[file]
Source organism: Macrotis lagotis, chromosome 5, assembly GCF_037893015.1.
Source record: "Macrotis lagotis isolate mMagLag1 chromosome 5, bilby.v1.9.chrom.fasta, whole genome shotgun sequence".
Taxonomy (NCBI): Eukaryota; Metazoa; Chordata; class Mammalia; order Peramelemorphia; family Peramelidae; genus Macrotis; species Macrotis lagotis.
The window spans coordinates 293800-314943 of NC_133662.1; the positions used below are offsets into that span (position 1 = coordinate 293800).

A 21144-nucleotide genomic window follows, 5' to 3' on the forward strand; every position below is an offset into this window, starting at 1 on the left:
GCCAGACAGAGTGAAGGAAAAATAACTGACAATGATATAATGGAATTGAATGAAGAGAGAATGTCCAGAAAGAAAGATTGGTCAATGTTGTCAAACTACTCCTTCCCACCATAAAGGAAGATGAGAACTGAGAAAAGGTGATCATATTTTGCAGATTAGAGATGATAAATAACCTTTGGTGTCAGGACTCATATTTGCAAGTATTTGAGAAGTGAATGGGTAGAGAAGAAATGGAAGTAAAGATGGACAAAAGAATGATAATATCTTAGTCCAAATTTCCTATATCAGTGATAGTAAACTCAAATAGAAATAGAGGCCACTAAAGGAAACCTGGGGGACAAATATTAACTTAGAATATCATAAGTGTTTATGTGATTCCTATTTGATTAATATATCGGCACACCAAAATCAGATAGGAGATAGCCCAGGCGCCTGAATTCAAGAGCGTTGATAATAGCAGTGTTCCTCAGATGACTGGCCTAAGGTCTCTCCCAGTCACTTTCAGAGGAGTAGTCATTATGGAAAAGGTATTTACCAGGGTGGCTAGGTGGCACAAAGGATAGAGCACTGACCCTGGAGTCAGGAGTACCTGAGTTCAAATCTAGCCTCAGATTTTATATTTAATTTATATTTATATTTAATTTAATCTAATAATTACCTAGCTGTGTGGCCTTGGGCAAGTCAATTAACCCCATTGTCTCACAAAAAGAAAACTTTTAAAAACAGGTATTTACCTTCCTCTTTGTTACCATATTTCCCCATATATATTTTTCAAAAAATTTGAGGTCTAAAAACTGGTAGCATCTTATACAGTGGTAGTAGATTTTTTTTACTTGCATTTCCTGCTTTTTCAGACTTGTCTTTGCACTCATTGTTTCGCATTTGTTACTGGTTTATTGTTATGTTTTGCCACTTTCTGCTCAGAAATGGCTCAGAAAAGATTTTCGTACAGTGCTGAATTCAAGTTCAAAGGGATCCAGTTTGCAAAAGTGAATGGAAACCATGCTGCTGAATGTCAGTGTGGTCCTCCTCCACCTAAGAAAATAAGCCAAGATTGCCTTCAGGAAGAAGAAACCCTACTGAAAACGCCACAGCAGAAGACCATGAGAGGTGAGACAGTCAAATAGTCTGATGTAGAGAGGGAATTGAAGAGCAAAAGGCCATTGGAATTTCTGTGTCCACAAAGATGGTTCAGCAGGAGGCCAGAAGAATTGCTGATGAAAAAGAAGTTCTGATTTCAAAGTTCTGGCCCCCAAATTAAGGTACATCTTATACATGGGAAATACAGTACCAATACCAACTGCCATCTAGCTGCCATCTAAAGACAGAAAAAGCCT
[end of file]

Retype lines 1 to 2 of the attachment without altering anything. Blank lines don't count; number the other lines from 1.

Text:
Source organism: Macrotis lagotis, chromosome 5, assembly GCF_037893015.1.
Source record: "Macrotis lagotis isolate mMagLag1 chromosome 5, bilby.v1.9.chrom.fasta, whole genome shotgun sequence".